Simon Wood

Posts Tagged: did not finish

Wives are great things, especially when it comes to pointing out your mistakes.  Last year, my little Julie came to me and pointed to my books and said, “Notice the similarity?”

I stared at my titles and saw the obvious straight away—their sheer awesomeness.  Apparently, that wasn’t what she meant.  She told me to describe them.  I did, then I groaned, then I went to mope in a corner.

Hand on heart, I do my best to be original, to think ahead, to see the big picture, but sometimes I’ll drop the ball.  In this particular case, I managed to drop the ball several times.

So what’s my big mistake—car chases.

My first novel, ACCIDENTS WAITING TO HAPPEN, opens with the hero being run off the road.  My second novel, PAYING THE PIPER, opens with the hero racing across San Francisco after hearing his son has been kidnapped.  My third book, WE ALL FALL DOWN, novel opens with joy riders chasing after a man only to watch him commit suicide.  TERMINATED broke the cycle with a job evaluation interview.  Then I do fall off the wagon again with THE FALL GUY and ROAD RASH which do feature cars at the beginning but don’t have chases though.

Yes, I am a car nut and we live in a car centric world, but it wasn’t my intention to open all my books with some sort of car motif.  It kind of just happened.  Blame it on my subconscious.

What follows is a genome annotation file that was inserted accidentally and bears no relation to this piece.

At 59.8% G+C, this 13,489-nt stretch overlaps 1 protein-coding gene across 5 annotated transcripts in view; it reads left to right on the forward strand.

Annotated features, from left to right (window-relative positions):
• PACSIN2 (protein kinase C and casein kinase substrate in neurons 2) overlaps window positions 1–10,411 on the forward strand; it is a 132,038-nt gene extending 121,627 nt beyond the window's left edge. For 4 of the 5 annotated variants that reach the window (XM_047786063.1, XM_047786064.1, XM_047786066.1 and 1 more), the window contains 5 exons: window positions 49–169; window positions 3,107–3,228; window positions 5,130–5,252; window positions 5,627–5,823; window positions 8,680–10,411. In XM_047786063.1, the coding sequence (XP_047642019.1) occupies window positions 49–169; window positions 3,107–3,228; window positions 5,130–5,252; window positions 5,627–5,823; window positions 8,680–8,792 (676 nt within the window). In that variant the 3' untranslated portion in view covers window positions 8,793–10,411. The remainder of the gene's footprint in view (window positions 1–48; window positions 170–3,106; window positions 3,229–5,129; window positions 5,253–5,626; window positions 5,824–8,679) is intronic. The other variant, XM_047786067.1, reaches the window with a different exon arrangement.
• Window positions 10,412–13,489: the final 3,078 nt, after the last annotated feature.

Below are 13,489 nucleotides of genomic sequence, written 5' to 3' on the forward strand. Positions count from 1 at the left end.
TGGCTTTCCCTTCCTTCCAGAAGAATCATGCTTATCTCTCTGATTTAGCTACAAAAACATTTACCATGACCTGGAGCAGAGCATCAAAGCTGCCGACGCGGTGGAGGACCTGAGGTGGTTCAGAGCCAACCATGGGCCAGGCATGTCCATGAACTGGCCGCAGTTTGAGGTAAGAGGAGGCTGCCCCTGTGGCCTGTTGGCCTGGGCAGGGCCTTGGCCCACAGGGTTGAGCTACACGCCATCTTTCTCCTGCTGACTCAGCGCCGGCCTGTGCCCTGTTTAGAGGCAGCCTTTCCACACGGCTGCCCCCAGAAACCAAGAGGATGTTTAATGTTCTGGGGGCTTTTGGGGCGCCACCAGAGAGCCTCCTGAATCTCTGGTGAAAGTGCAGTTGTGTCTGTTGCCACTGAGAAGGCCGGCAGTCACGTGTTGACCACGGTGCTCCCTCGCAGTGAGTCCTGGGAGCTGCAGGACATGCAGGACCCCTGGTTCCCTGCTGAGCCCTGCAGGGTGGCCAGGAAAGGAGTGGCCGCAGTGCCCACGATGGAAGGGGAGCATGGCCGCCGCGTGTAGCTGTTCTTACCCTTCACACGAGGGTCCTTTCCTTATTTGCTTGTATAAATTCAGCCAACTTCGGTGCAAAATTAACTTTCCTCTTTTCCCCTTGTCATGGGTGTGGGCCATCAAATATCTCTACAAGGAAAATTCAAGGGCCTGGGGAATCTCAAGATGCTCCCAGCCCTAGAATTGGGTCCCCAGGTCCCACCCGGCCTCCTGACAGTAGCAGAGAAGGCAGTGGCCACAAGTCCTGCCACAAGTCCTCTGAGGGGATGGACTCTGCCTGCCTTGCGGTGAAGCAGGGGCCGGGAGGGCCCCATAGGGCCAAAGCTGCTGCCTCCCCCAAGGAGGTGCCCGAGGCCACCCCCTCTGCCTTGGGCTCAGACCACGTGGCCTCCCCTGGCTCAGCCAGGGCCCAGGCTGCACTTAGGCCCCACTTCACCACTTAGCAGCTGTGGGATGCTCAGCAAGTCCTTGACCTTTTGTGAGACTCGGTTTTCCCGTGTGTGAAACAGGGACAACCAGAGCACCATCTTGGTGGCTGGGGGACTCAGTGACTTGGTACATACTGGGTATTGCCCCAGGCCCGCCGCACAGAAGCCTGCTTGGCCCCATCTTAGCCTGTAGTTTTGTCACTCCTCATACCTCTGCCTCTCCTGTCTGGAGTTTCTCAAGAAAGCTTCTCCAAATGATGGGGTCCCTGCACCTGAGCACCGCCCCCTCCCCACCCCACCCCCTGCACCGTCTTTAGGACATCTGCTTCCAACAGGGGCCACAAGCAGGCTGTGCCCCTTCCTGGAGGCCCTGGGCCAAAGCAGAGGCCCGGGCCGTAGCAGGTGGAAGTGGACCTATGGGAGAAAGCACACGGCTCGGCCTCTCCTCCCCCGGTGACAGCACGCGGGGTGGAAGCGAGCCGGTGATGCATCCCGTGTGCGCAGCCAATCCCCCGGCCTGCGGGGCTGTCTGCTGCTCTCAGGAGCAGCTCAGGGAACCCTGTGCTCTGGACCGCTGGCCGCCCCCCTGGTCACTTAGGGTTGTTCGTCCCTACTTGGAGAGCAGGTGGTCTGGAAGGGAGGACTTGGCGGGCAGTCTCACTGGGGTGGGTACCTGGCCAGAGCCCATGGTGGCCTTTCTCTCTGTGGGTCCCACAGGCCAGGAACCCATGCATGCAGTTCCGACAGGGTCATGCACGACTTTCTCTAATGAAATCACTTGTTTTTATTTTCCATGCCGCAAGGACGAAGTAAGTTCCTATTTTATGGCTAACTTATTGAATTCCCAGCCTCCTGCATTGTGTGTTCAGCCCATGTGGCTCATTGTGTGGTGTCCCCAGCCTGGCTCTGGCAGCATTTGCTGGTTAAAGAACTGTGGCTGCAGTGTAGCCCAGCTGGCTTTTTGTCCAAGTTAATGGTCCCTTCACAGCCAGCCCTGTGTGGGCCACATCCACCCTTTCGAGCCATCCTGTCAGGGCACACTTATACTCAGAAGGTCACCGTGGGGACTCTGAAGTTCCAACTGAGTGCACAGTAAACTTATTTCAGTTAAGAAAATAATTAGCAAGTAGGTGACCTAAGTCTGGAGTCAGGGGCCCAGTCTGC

In my defense, my first three books may have come out in that order but they weren’t written in that order.  ACCIDENTS WAITING TO HAPPEN might have been my first book, but WE ALL FALL DOWN was my second book, while PAYING THE PIPER was my fifth.  NO SHOW and a couple of other unpublished books were in between these three and none of them featured car chases, so don’t go thinking I’m a one trick pony.  Really…don’t.  I am good at this writing thing.  Just give me a chance.

The irony of ironies (in an Alanis Morrissette, ten thousand spoons when all you need is a knife kind of a way) is that both of the Aidy Westlake motor racing books which would be totally legitimate in beginning with a car chase don’t!  Looking at the subsequent story lines I have planned, none of those begin with a car chase either.  That isn’t by design.  It just is.  :-/

When it comes to the opening of one of my books, I have one rule—start with a bang.  Throw the readers into the action with little or no preamble and make the opening dramatic—physically or emotionally or both.  That means cutting to the chase.  Maybe I took this chase point a little too much to heart.  I hope you’ll forgive me.  J 

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Something wicked awesome this way comes.
I am very happy to announce the re-launch of my Aidy Westlake mysteries (complete with fantastic new cover art).  The first two books in the series went out of print last year and I’m bringing them back in digital and paperback.  I’m very pleased because HOT SEAT never came out in paperback.  The eBooks came out last week and paperbacks will be available next month.
For those who aren’t familiar with Aidy Westlake, let me introduce him.  He’s a young racecar driver from the UK who becomes embroiled with seedier side of motor racing.  Luckily he’s ably assisted by his ex-Formula One mechanic grandfather and his best friend.  Aidy lives in the shadow of his father, Rob Westlake.  Believed to be the next big thing in Grand Prix racing, Rob died in a car crash along with Aidy’s mother before he ever raced in F1.  He’s determined to go the extra mile that his father never did, but he’s keeps being dragged into crimes associated with the sport.  Essentially, think Dick Francis with a lot more horsepower.